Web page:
According to the Productivity Commission, the annual cost of prisons in Australia reached more than $4.6 billion in 2017-18. This equates to $302 per prisoner per day. In comparison, a study by Deloitte in 2012 found diverting drug offenders into residential treatment costs between $200-$280 per client per day. The report found treatment also significantly improved mortality and quality of life, resulting in total estimated public savings of $111,548 per offender.

Leach explains that a criminal conviction shows up on background checks in many job applications. It puts a professional career out of reach for former drug offenders, and prevents them travelling overseas to countries that do background checks on travellers, like the US and Canada. Leach says these impacts can be serious and lifelong for young people caught experimenting. For addicts, they impede recovery and intensify social stigma by labelling them criminals.

Shifting community attitudes

Stories like Emily’s add to a growing body of research linking drug addiction with criminal recidivism and provide the backdrop to changing perceptions about how we deal with drug use in the justice system. Lawyers, judges, and cabinet ministers alike are at loggerheads as to how we should treat addicts who are weighing on police and local court resources with repeat possession offences.

The discussion revolves specifically around possession; being caught with a small quantity deemed only for personal use. Quantities vary between state and federal jurisdictions but in NSW, less than three grams of heroin, ice or cocaine is considered a “small quantity” for a possession offence. Most groups agree we should continue to clamp down hard on larger-quantity offences of trafficking and supplying drugs.

A study by Uniting Church published in September recently polled five traditionally conservative electorates held by government members who have previously rejected calls to decriminalise or “de-penalise” possession of drugs. They were Willoughby (Premier Gladys Berejiklian’s seat), Monaro (held by Nationals leader and Deputy Premier John Barilaro), Baulkham Hills (Police Minister David Elliott), Parramatta and Coffs Harbour. The phone survey polled more than 3200 people, finding the majority – more than 78 per cent of respondents – were opposed to criminal sanctions being applied to defendants caught with small quantities of drugs.

Among Berejilkian’s constituents, 81.9 per cent supported non-custodial sentences for heroin possession and 85.8 per cent supported non-custodial sentences for ice. This is despite the Premier previously stating she is firmly opposed to easing her tough stance on drugs. She ruled out the possibility of decriminalisation after her government’s 15-month Special Commission of Inquiry Into the Drug “Ice” recommended it. She has also long resisted calls to introduce pill-testing at music festivals, telling media in 2018 that, “I would hate to think that that culture of taking illegal drugs is one which is normalised and one where pill testing is seen to be the absolute end to fixing this problem.”

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Emma Maiden, the Head of Advocacy and Media at Uniting and a former employment relations lawyer, says her organisation was inspired to conduct the research after government leaders rejected previous attempts to discuss drug law reform.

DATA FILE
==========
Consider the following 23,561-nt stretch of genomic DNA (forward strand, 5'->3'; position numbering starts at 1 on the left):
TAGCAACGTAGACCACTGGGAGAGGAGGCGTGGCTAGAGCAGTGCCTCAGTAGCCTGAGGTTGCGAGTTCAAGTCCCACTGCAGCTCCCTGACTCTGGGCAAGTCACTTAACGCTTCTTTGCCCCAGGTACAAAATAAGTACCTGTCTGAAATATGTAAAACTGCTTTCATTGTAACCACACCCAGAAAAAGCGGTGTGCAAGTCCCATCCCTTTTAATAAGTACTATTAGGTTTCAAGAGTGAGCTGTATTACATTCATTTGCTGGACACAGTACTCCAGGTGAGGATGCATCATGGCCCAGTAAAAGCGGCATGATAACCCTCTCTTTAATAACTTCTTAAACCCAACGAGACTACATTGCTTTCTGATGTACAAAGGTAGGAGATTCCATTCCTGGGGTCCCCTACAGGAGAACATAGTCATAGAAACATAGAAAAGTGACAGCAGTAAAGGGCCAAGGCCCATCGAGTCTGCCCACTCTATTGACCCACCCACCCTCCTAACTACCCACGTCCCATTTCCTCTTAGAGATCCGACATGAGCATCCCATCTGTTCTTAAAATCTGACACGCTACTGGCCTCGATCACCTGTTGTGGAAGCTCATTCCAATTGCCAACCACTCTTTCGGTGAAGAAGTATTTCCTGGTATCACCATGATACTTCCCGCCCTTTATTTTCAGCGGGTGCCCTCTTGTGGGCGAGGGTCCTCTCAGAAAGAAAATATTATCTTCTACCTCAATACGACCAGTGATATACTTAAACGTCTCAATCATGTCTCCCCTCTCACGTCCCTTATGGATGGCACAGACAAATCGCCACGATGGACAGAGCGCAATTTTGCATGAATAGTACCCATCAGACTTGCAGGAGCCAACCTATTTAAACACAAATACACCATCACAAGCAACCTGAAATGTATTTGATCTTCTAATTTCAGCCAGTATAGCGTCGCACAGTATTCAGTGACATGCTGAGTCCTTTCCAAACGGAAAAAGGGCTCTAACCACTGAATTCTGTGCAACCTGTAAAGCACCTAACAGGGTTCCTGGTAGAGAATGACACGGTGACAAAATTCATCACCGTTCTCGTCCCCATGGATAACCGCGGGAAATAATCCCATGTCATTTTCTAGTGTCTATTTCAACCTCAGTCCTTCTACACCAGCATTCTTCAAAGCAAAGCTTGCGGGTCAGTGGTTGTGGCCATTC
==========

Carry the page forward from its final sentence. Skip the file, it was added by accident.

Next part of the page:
“The most recent National Drug Strategy Household Survey in 2019 showed there was 68 per cent support among Australians for non-custodial options – rather than sending people to prison caught with small amounts of drugs,” she says.

“But when we meet with MPs to talk about drug law reform, they tend to say, ‘That might be what the national survey shows, but that is not what people think in my electorate.’ We [Uniting] really wanted to test that hypothesis.”

Former Director of the Bureau of Crime Statistics and Research (BOCSAR) Don Weatherburn says he has watched community attitudes towards drugs change over almost three decades of examining the data. Weatherburn, who in 2019 became a professor at the National Drug and Alcohol Research Centre (NDARC) at UNSW, once might have believed prisons to be the correct place for drug offenders – but his work at BOCSAR transformed his thinking.

“I didn’t always hold this view. I formed it by watching the evidence roll in. When the facts change, you change your mind. It became clearer and clearer that prison was not a deterrent to drug users,” he says. “How do I know this? There are endless studies of arresting drug-dependant people and putting them in prison.”

One of those recent studies was conducted by BOCSAR alongside NDARC and published in September 2020. It showed treating offenders with rehabilitation through the NSW Drug Court program – which sentences defendants involved in drug-related offences to rehabilitation and medical treatment rather than prison – was far more effective than sending them to prison. Drug Court participants were found to have a 17 per cent lower reoffending rate than those not placed in the program. Participants also took 22 per cent longer to commit assault or an “offence against the person”.

Weatherburn shows LSJ some of his latest work: yet-to-be-published research drawing data from the 2013, 2016 and 2019 National Drug Strategy Household Surveys. It reveals Australians’ support for cautions, warnings and treatment for drug use has grown – particularly for cannabis and ecstasy possession. Only 3.7 per cent of respondents in 2019 believed possession of cannabis should send a person to prison. About 20 per cent of people believed prison was the correct place for people caught possessing ice or heroin – but there was increased support for education and treatment of drug addiction as alternatives.